BURKE: Wasn’t my choice for the title, but I didn’t have a say in the matter. Anyway, I think most people who are a part of our message boards at theooze.com would say that the traditional church doesn’t makes much sense. In fact, they might say, more critically, that the church lacks common sense. How in the world can the church spend so much money on itself on buildings, curriculum, trips and coffee carts — when a world is dying of AIDS, an epidemic far greater than the bubonic plague. People are affected, kids are orphaned every day. That seems to lack common sense for many.
Or, they may say that “We think the church is nonsense.” They look at a postal church and they can’t make sense of it, because they’re e-mail in their culture, their literature, their business practices. Should the church be the last institution to move? I think so. It’s a good thing. I don’t mind if the church is behind the times. I don’t want to gamble my spirituality on fads. But the challenge for the church is, “Where do we go from here?”
Take mission, for example. The mission of the church isn’t about retailing the church — here’s our five steps, here’s a shrink-wrapped program, now go do it — but it’s about whole-saling the love of God. How do we love God, love neighbors? This is the essence, the Great Commandment. This is the central text Jesus gave us at a time when all these people are trying to get him to endorse their political, economic and religious agenda. Jesus says, “No, no, let’s not go there. Let’s just do one thing. Everything else will fall into place.” But I don’t want to retail a Great Commandment Church, or a Beatitude Church. I just want to wholesale the love of Jesus. These other ways, purpose-driven, Willow Creek, are all biblically based. But once we begin to say that it is the biblical way to do church, we’re in the same danger of those who pestered Jesus wanting his endorsement.
HOMILETICS: What’s with “the ooze”?
BURKE: It’s a metaphor. It’s like this. Mercury. Once I broke a thermometer, the mercury was released, and I watched it bubble apart. I could see my face in it. And when I put my finger on it, it bubbled apart and resisted, and then it would come back together again. In a sense, God got out of the thermometer. We thought mercury was only good for evaluating things. And mercury’s dangerous. And that’s okay. God is really dangerous, too. And for us to think we can control God only in a sterile environment that only gauges temperature, or that lets us know how we’re doing! I think we should see our reflection in God. Every time we try to put our thumb on God, God just takes off. Every time we back off, God can get back together again! Perhaps that’s what we’ve done in the past, trying to put our thumb on God and that’s why we have so many different ways of looking at God in our denominations. Maybe that’s what postmodernism does is to allow God to roll back together again — sometimes — in wonderful ways. And then separate again. Because I don’t think that mercury is any less mercury together or bubbled apart. Somehow we’ve equated big and large with what’s successful.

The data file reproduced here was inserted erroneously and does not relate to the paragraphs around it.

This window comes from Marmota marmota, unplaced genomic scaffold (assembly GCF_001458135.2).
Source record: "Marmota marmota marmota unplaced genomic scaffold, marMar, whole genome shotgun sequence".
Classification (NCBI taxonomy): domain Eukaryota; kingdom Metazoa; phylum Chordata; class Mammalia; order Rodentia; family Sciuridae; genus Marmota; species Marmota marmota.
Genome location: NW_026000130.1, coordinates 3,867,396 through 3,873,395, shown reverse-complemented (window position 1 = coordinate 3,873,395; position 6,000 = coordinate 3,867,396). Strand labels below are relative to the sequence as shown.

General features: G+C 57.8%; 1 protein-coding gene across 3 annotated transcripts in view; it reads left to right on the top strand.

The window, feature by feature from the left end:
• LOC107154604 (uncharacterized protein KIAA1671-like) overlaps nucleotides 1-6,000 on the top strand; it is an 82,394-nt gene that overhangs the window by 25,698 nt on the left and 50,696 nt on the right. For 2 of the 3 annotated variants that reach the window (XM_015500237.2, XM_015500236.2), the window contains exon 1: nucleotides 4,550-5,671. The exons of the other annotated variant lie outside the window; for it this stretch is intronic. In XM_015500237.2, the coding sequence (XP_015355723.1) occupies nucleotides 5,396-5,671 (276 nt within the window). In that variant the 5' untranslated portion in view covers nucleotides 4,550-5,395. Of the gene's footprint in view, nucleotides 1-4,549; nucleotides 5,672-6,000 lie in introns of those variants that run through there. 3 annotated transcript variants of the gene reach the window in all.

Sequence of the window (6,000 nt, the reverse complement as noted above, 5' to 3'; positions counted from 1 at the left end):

HOMILETICS: Okay, so back to “ooze.”
BURKE: So the ooze is oozy. It’s a place where at one end you’ll have Southern Baptists and at the other end you’ll have the Gay and Lesbian Alliance. We’ve got 100,000 people every month from 90 different counties. They come in from Greek Orthodox, Coptic, Mormon, Buddhist congregations — it doesn’t matter. They all know they’re coming together to talk about the church and who Christ is. But it’s fascinating to me that they don’t have to embrace a creed in order to have conversation. I think that’s what’s oozy. They respect and honor each other so that if someone is flaming on someone they make sure there’re no personal attacks. In the past, there was a sense that you couldn’t go outside your denominational lines. If denominations and associations were the means of networking in the past, a postal approach, I think you’re going to find people networking in a different way in an e-mail world today and in the future. These people offer themselves in story, not analysis.
So it’s oozy. God is oozing out of the cracks and into the gutters. I’m thinking, “If Jesus hung around today, and I’m not like ‘What Would Jesus Blog?, ’ but if Jesus was hanging around, who would these people be?” I mean we have SensibleErection.com sending 500 people over a day, Christians for Canabis hanging out. It’s like, you name it, they’re there. In a sense, it’s a place where the tax collectors and harlots and drunkards of the spiritual world can say, “I want to be real and I need to find a way to have it all make sense.”
We’re in a time of transition. We need to realize we’re all the church. And in that assumption we need to realize that many of us are going to do it differently. And the culture is probably going to call upon us to offer both — the postal and the e-mail. It would be rude, mean and unthinkable to somehow close down postal churches. My mission is not to destroy that. My mission is to reach the 80 percent that don’t connect to postal. It’s not an either/or. There is no threat. There are so many people that need to be touched with the love of Jesus!